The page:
Keir Starmer has pledged to take a “zero-tolerance approach” to violence against women and girls as fresh statistics reveal that almost 97% of sexual offences are failing to result in charges.
He said his Labour government will roll out tougher sentences for rape, stalking and domestic murder, and introduce a domestic abuse register to make it easier for officials to track offenders.
Marking White Ribbon Day, Starmer will visit a domestic violence refuge in the Midlands as he recommits to fast-tracking rape cases and supporting survivors.
Home Office figures show that under the Conservatives, the charge rate for rape is at a record low of 1.5%, with sexual offences at just 3.1% over the last year, despite a record number of such offences being recorded by the police.
Starmer, the former director of public prosecutions, said the issue has become personal for him. He campaigned in support of Jane’s Law, an amendment to the legal aid, sentencing and punishment of offenders bill, to ensure that victims’ safety was better protected. Jane Clough, an A&E nurse, was murdered by her ex-partner while he was awaiting trial for her rape.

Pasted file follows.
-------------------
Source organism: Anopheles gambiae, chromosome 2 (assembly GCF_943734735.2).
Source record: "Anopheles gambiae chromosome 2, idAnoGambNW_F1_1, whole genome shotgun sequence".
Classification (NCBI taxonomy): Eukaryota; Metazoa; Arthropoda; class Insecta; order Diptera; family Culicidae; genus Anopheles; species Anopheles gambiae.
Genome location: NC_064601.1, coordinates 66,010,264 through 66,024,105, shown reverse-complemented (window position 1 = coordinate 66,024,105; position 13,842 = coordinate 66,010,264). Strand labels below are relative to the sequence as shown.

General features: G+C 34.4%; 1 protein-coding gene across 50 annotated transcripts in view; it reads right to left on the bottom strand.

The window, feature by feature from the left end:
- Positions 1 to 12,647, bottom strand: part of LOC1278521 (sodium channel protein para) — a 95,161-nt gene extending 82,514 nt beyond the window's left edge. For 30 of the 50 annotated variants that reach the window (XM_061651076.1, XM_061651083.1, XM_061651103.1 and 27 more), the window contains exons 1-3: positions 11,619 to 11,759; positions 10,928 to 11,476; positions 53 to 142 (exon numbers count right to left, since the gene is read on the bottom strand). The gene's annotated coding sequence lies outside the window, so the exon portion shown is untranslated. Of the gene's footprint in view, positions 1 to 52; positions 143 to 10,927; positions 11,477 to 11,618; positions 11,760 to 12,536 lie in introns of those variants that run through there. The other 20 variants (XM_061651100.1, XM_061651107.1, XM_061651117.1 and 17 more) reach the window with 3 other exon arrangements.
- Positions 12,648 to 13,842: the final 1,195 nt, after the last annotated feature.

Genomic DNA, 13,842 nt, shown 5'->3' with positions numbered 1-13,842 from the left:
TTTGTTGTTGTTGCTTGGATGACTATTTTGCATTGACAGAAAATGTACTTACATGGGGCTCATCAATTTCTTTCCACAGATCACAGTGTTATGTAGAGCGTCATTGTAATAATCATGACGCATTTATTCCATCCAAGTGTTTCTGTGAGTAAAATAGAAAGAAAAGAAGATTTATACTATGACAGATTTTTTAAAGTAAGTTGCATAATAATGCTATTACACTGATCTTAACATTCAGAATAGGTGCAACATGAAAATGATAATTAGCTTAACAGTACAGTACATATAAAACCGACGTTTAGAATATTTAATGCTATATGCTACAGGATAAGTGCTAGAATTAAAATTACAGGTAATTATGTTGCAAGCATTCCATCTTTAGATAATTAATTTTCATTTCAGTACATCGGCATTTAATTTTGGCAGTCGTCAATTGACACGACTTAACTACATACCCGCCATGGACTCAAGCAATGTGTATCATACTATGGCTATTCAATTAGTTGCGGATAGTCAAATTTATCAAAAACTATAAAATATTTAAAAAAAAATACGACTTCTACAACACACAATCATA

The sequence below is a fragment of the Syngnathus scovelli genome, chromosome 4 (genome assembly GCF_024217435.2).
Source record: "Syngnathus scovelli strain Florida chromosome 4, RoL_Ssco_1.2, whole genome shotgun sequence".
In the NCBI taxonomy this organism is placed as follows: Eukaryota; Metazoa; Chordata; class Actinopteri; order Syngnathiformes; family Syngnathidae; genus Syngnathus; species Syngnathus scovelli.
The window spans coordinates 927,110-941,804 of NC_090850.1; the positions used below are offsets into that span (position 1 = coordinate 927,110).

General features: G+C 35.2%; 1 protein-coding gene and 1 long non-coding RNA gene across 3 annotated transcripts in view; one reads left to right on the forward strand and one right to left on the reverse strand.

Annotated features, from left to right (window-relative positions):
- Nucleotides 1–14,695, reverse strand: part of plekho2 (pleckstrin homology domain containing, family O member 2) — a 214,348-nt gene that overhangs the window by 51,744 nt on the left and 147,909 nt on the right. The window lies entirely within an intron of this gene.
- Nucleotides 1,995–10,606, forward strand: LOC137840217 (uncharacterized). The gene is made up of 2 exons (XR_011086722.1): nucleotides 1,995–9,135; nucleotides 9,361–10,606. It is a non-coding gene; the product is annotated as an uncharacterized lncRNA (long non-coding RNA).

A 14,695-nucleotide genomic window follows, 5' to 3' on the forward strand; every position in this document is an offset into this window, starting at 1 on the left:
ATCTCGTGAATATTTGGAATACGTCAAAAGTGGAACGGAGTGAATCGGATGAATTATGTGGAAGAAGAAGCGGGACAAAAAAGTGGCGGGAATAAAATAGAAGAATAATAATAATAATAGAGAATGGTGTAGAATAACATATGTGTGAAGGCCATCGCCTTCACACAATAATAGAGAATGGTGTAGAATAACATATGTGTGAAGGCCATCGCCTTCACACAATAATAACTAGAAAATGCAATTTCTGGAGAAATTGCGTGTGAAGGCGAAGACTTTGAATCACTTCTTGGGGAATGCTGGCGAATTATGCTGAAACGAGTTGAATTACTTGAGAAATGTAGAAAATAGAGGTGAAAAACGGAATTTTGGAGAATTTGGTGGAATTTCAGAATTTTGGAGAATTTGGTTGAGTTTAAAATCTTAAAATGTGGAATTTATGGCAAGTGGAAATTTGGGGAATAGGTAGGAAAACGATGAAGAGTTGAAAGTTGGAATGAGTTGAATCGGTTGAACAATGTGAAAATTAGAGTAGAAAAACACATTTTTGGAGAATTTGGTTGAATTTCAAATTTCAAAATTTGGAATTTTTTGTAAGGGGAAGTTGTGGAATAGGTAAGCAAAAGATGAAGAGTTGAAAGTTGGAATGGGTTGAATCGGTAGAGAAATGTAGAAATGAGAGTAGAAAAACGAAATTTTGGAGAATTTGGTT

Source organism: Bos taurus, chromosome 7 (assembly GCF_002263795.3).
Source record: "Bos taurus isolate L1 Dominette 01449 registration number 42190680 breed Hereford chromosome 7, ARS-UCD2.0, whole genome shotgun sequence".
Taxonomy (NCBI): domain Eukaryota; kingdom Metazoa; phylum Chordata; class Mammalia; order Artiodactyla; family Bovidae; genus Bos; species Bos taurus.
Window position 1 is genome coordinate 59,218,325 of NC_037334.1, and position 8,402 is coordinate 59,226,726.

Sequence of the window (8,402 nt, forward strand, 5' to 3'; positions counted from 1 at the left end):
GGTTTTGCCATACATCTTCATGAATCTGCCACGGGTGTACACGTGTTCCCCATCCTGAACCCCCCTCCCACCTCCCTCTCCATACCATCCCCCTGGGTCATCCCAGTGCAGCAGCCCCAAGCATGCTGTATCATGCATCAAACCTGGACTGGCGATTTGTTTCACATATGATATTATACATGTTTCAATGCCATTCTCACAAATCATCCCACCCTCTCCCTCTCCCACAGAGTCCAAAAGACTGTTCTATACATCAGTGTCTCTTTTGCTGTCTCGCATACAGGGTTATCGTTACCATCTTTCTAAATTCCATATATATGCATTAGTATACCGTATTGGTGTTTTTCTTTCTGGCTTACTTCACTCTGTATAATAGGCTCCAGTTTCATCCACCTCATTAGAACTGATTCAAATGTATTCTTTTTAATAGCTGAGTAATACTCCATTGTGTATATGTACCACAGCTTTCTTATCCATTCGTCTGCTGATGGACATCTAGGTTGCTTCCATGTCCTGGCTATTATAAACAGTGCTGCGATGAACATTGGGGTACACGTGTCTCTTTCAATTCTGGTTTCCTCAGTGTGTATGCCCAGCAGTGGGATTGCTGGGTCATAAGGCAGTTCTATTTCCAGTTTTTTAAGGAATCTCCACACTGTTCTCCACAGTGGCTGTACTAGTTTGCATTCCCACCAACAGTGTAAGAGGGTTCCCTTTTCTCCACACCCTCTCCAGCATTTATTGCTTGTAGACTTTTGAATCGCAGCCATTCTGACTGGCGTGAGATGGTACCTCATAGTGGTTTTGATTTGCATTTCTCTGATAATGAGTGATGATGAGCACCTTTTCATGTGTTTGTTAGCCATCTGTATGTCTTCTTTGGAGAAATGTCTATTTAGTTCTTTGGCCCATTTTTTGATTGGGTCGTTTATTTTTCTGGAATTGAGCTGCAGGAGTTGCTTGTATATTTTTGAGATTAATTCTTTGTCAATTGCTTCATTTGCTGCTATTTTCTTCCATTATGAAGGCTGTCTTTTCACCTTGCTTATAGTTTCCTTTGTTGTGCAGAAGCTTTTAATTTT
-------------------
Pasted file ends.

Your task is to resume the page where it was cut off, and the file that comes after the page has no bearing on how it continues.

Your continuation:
“This issue is personal for me,” Starmer said. “It is a blight on society that destroys lives. That’s why, when I was director of public prosecutions, I worked tirelessly to tackle violence against women and girls.
“Under my Labour government, the law will protect women and girls – with tougher sentences for those who harm them, proper steps introduced to monitor violent perpetrators, and a court system that is on the side of brave victims and doesn’t leave them waiting years for justice.”